I learned from my previous CSS fiasco, and when I was approached by a client who had a site that was for artists, with a really wacky, custom theme, I told them the same thing: here's an estimate, but we'll do it hourly. They did the same thing as the previous client, where they kept changing requirements, and being nitpicky about pixels here and there, which spiraled their costs out of control, but as I explained what happened to this client, they just tried to push back and get pieces ripped out.
When I was lowballing bids to get projects, I bid out a project at around 700 dollars if I remember right. These guys had a site that they wanted to enable doctors that were studying for the MCAT to get flash cards. It was a great idea, and I had a way to handle the flash card piece of it already thought through. I got going on the basic layout and theme, and these guys got so picky in every single detail of the CSS, it was a huge mess. We had agreed on a soft estimate for the cost of the site, but I was still charging them hourly.
As I was starting picking up small jobs to keep busy, there was a point where I had bid out 10-20 projects and didn't get any of them. I just didn't have any experience. So I started lowballing projects just to get some stuff on my resume. One of these was a pair of sites for one person. They owned a Hostel and a Used Car lot, and were wanting to do sites for both companies. The hostel they wanted something that would manage days that they had availability for, and they wanted something to manage inventory for their cars. They were semi straight forward sites.
Right out of school, I applied for some auditing jobs, some consulting jobs, and a couple analyst positions. Nothing really struck my fancy. The interviewers kept pitching their company, and it just sounded so boring. I had been doing some consulting through school, so I just kept rolling with that. I went and applied for some work with a couple sites like ifreelance.com and guru.com. I got a few gigs, and was working about 20 hrs per week, making about what I would have at one of the companies I had interviewed with.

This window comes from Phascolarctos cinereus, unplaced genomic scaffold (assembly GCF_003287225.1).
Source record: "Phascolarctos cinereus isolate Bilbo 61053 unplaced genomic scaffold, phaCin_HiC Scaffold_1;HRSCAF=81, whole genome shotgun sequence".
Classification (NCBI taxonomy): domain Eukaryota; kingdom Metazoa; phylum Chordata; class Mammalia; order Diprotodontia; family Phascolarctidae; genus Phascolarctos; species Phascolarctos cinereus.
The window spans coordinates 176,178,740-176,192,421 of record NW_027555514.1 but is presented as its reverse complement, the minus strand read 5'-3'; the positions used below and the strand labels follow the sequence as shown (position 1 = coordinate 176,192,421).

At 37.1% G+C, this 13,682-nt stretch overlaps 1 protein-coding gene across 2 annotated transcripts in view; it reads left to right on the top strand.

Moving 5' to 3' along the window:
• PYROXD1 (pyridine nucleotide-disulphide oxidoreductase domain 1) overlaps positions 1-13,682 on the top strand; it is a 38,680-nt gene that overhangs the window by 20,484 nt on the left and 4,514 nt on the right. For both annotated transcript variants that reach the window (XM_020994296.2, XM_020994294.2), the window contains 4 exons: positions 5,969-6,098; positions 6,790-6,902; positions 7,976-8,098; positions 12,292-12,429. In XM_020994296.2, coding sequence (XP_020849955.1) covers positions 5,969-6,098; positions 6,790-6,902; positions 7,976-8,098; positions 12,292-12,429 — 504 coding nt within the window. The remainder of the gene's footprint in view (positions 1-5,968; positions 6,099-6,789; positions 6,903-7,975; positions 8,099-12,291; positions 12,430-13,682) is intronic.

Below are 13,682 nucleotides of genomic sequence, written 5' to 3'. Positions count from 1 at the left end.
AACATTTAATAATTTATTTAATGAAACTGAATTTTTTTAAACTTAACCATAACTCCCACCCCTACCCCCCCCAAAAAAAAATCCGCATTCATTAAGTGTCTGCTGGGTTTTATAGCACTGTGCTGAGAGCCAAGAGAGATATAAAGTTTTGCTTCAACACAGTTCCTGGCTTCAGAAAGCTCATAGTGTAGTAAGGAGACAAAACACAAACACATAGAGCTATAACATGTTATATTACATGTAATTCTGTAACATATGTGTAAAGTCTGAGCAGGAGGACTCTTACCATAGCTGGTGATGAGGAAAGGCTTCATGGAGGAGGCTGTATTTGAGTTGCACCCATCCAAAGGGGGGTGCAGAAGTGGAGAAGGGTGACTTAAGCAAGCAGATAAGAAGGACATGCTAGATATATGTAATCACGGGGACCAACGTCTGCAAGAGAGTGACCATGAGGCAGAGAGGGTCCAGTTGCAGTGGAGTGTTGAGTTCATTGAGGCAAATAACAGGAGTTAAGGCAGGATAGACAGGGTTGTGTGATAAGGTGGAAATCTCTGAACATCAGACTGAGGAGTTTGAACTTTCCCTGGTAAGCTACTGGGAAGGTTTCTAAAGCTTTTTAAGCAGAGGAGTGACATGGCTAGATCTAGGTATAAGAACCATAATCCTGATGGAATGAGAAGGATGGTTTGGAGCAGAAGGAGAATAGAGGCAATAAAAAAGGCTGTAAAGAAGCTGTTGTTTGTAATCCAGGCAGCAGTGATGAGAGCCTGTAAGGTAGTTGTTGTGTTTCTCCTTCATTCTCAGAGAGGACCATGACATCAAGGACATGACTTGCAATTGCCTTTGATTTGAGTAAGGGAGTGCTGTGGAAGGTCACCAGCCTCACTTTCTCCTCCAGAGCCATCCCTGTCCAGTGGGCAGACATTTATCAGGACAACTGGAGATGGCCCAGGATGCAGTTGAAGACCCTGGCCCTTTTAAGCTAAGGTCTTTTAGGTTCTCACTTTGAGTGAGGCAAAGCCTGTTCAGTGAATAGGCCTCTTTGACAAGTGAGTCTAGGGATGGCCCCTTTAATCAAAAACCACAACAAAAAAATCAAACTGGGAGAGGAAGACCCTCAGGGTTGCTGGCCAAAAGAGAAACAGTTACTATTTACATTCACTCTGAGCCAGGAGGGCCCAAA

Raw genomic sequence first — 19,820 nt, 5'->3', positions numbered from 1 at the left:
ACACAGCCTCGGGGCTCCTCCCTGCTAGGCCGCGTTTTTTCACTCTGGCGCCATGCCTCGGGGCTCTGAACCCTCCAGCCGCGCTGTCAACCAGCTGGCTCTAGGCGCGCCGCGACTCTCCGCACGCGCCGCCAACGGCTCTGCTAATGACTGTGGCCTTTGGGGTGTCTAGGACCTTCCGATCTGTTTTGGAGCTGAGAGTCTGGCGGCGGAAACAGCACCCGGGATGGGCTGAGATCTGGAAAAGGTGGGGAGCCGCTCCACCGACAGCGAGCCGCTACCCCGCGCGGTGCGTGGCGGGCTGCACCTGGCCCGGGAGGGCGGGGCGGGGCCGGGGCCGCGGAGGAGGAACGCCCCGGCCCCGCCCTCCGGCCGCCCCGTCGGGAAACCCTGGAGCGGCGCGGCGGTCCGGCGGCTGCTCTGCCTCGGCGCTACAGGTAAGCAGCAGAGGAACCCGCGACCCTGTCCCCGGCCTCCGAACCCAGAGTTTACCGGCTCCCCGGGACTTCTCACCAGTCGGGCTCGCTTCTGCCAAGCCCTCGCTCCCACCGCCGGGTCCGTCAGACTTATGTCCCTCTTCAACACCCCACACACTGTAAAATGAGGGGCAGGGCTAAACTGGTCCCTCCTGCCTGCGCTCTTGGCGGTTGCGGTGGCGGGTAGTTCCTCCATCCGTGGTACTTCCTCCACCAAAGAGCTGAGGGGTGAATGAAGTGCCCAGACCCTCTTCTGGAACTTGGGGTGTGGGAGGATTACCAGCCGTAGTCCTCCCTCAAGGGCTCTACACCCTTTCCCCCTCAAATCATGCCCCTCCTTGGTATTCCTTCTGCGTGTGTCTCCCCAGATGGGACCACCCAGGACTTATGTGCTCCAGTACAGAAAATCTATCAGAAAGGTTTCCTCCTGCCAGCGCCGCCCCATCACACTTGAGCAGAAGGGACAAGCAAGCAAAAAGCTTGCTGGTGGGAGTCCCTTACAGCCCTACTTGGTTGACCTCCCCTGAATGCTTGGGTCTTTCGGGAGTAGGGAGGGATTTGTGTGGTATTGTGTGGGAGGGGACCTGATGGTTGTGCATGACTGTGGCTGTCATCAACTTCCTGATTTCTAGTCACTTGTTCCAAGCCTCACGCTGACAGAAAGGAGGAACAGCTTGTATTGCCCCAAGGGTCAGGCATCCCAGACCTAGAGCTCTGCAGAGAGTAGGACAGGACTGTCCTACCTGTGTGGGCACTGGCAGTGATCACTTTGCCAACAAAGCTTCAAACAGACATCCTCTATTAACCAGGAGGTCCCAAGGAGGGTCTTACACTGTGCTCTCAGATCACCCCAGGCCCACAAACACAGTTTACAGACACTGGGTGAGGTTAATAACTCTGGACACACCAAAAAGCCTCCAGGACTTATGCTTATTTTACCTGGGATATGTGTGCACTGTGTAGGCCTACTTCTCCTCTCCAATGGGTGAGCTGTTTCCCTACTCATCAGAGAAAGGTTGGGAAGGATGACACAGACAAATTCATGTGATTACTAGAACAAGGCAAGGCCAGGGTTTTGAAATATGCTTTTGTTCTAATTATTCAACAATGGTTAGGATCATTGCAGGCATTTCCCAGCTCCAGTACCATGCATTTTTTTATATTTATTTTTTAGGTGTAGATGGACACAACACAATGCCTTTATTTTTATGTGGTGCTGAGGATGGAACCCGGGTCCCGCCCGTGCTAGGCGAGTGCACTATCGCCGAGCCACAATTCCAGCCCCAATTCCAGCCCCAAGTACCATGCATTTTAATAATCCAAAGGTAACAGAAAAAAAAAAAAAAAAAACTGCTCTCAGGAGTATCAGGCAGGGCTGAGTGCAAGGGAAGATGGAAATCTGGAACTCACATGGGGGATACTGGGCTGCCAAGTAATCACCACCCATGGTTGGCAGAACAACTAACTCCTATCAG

While I was still in school, I connected with a professor who connected me with a buddy of his who was working at a large insurance company and doing some of their internal learning course development. He had developed some software that enabled people to author courses in Microsoft Word, and export them with the click of a button so they would be saved as Scorm packages. Scorm is a spec that lets you take your content with you from LMS to LMS. It was an awesome setup, and my job was to make sure that a system like Moodle would work with his packages that would get exported.
Right after I got married, my family went to Cancun for a family reunion. I was right in the middle of my Junior year of my undergrad program, and it included a huge group project called Intex. We were developing a system from scratch that would handle tickets for events. Included information about the Venue, and availability, and all sorts of features. We were coding it in Java. During this week in Cancun, I was still supposed to work on my part, and I had my laptop, and would just sit on the beach and code.
This project is going to sound pretty stupid. Heads up. I was in a marketing class, and was doing some testing on different email addresses. At the time, we were given free versions of Microsoft Exchange, so I had that set up on a box that I ran at my house. This was before Outlook Web Access was a thing. And I wasn't using POP3 or IMAP because I had tons of addresses set up. In hindsight, I should have had them set up as aliases, but oh well.
At BYU, I studied Information Systems Management. I ended up doing the 5 year integrated MISM, where you do your bachelors and masters degrees together, and end up only doing 3 years of undergrad work instead of 4. Kind of crammed it all in as a compressed curriculum. It was perfect for me.
This is totally unrelated to technology. Someone brought this up so I thought I'd write a paragraph about it. When I was in high school, my buddy Alma had an older Volvo, and we drank more Mountain Dew than water, and we rigged his car up with a cooler in the trunk, and plastic tubes that ran through his trunk into each of the seats in the car, with valves on the end so you could just suck on the tube and get Mountain Dew at will. Turns out it was almost always warm so we didn't use it very long.
When I was at the end of middle school and going into high school, my Dad bought a super expensive flatbed scanner. If I remember right, it had the best resolution at the time. Something like 150 dpi was pretty awesome. We had tons of family photo albums, and my job was to scan them all. The scanning software let you scan the whole bed, as a preview, and then you select the area you want to scan at full resolution, and then you hit scan. It took around 30 seconds to do the full resolution scan.